Let’s take a moment shall we to salute one of the key architects in the history made in the election of Joseph Robinette Biden Jr., and Kamala Devi Harris to the most powerful office in the world.
Their confirmation as President-elect and Vice president-elect of the United States has ushered in an extraordinary list of firsts, which by now, most of us may already familiar with. If not, we definitely should be.
These firsts have re-written history, redefined opportunities, and re-shaped ambitions in one fell swoop.
And when you break down these monumental accomplishments, each simply striking in stature and impact — the fingerprints of the quiet contributor emerge, and everywhere.
The election of Kamala Harris, a 56-year-old U.S. senator, lawyer, married mother with two step-children, native of Oakland, California, and the product of a mixed-race background, represents many significant firsts, including:
- the first female
- the first Black female
- the first South Asian female
…to ever hold the highest office in America.
Just pause on that for a moment. Regardless of your political affiliations or allegiances.
It is something to process and to marvel at, if you are:
- a woman
- a parent with a daughter
- a person of colour
- someone who knows women
- someone who knows parents with daughters
- someone who knows people of colour
- someone who values equality and justice
- etc., (many other uncategorized individuals and groupings)
Significant. Incredible. Phenomenal do not begin to do these historic firsts adequate justice.
Quietly tucked away within every layer of these firsts for Ms. Harris, however, is someone she has consistently referred to as her champion, mentor and inspiration.
Her late mother.
After only a handful of years of marriage to Donald J. Harris, a native of Jamaica, economist and later professor at Stanford University, Shyamala Gopalan left her husband.
Courtesy: Instagram Kamala Harris
Born in Tamil Nadu, India — herself a biomedical scientist, cancer researcher and PhD, Gopalan immigrated to the United States in the late 1950’s — a stranger in a new land, where few people looked like her and even fewer were of the same gender in the professional circle she worked in.
By the early 1970’s, Gopalan had been married, given birth to two children, chose to leave her husband, got divorced, gained full-custody of her young daughters and began life as a single mother — including several years in Montreal, Quebec, Canada.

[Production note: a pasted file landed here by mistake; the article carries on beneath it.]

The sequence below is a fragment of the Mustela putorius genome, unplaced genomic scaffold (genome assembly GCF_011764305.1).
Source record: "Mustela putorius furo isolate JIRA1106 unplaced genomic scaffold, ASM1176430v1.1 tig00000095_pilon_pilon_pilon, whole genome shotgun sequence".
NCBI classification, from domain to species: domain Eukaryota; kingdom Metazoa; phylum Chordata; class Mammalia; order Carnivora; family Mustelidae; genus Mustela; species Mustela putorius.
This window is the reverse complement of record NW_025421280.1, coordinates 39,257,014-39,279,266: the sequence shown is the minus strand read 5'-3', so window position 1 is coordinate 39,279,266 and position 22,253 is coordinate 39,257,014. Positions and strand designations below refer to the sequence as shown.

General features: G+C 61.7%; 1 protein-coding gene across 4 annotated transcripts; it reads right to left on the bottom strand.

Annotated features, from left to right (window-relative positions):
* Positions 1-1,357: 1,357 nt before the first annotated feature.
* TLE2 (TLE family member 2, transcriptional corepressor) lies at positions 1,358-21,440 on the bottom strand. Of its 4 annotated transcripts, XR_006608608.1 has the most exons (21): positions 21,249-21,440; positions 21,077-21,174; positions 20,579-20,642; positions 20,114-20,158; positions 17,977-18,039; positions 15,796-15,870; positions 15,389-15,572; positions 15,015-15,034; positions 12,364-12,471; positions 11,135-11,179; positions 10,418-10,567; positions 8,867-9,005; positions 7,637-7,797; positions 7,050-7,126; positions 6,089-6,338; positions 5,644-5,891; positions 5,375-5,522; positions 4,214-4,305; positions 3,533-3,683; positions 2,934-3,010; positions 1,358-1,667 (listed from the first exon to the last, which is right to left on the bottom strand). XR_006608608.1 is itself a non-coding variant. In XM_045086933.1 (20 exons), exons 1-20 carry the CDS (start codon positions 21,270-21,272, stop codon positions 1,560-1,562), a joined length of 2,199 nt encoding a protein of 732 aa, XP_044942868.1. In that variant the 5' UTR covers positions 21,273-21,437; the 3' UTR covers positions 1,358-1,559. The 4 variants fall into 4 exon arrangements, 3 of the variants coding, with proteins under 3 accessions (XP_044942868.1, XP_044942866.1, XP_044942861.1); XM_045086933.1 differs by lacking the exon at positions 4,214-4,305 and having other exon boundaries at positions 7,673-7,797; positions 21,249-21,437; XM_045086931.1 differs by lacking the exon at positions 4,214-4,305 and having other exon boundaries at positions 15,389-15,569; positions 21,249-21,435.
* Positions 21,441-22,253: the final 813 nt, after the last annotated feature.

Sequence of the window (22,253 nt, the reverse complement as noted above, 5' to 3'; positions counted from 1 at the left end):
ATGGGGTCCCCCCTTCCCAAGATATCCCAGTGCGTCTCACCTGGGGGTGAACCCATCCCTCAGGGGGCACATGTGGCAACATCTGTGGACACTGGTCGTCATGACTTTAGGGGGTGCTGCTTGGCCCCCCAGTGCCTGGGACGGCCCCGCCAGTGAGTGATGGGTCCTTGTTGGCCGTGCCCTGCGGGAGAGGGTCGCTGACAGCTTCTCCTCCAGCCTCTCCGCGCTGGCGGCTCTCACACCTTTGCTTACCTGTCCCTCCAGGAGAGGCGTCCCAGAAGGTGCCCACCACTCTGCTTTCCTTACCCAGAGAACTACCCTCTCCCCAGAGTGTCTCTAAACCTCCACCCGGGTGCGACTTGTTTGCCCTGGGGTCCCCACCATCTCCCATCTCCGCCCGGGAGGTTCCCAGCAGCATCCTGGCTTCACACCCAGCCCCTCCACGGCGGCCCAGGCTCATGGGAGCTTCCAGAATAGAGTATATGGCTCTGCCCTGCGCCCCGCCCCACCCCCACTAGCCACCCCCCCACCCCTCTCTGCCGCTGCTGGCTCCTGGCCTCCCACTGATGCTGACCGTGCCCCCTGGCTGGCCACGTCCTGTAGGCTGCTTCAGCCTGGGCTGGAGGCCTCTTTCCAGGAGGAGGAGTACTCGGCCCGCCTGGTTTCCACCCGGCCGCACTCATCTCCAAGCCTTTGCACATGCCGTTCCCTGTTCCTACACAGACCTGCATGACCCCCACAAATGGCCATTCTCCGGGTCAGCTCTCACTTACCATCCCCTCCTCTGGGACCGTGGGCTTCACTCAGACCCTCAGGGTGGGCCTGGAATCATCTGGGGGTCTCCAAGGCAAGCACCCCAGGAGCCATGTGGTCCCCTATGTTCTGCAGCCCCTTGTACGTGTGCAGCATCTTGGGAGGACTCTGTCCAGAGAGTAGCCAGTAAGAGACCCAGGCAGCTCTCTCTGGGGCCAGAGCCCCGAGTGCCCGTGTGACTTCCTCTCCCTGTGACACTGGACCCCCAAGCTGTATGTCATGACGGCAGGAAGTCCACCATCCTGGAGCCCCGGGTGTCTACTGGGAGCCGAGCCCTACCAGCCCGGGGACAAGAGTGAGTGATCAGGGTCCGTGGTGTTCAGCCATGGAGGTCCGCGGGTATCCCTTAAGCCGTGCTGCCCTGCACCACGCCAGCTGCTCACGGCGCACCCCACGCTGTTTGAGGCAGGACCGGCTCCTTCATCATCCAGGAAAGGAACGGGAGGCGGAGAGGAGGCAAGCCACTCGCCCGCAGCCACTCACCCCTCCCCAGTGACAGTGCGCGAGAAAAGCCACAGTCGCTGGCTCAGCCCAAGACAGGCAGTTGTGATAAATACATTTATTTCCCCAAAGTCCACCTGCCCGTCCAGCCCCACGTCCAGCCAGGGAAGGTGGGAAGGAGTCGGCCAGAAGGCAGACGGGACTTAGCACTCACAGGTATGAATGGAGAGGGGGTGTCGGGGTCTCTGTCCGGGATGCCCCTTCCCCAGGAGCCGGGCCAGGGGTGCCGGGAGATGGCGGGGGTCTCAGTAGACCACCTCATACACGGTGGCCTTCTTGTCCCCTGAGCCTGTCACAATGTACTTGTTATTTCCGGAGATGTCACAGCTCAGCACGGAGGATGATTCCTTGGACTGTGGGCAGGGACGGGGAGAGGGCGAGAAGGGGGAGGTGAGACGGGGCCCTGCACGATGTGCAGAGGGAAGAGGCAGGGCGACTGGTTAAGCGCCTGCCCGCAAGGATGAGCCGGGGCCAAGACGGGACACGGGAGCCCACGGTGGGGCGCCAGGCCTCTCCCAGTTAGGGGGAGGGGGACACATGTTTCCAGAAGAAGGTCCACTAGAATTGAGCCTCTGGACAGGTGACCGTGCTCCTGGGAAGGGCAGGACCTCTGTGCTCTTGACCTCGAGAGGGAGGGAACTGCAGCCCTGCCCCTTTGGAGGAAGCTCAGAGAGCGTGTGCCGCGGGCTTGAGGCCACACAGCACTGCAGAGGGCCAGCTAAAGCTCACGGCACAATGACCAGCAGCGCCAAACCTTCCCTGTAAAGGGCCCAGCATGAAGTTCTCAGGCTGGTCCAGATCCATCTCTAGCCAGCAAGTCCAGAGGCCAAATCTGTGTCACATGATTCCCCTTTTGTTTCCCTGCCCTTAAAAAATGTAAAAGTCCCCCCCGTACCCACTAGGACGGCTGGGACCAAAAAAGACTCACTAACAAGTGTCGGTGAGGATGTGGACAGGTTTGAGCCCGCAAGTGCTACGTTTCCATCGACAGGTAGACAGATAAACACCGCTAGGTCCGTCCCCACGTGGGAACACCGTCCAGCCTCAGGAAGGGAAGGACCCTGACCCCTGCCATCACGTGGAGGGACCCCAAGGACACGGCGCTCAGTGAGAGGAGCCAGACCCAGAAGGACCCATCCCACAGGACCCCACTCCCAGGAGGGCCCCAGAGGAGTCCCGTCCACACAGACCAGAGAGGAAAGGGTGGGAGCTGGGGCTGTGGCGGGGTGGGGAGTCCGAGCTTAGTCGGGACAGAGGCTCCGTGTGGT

The role modelling that Gopalan clearly demonstrated for her daughters, as an immigrant, as an academic and against the backdrop of a world within which multi-racial backgrounds were neither commonplace, understood nor always welcomed, must have taken unwavering strength, selflessness, moxy, vision, laser-focus and love.
Judging by how the new U.S. vice president-elect remembers, refers to and reveres her late mother as mentor, champion, pioneer and beacon — IT ALWAYS WILL.
Over the course of my personal and professional life — especially as a news and sports journalist — I have been deeply privileged to meet many single parents. Among them, a high proportion of single mothers, and many children who are the products of a one-parent family.
To get even a sliver of a glimpse into their lives is to understand a journey where true ‘heroism’ is often manifest.
Not all of these stories are positive, definitely. But many are. And they yield powerful lessons that all of us should be noting.
Courtesy: Twitter: Maya Harris
Entwined in these stories of single parenting, a daunting list of duties and responsibilities:
being both mother and father
raising children alone
serving as sole caregiver
and every other role a parent plays
Perhaps none other is more important however, than role-model.
(With great candour, Ms. Harris has openly admitted that she and her father are not close.)
In her memoir, “The Truths We Hold: An American Journey,” Ms. Harris writes, “There is no title or honor on earth I’ll treasure more than to say I am Shyamala Gopalan Harris’s daughter. That is the truth I hold dearest of all.”
What a legacy for any parent.
What a gift for any child.
Mr. Biden is not the only one to have demonstrated audacity. A woman he likely never met, named Shyamala, a single mother of two girls, seems to have had audaciousness in her DNA.
Thank goodness she did.
Her tenacity and will to raise her girls to the best of her ability — alone and against a mountain of odds — produced two lawyers by profession —- and now history which will forever, albeit humbly, also have her indelible fingerprints pressed firmly upon it for countless future generations.
woman of colour
child of immigrants
one half of a multi-racial parenting tandem
…but MOSTLY as a human being, I say THANK YOU to Shyamala Gopalan for her fearlessness and courage of conviction as a parent, to ultimately help shape the course of history.
The American dream, and then some.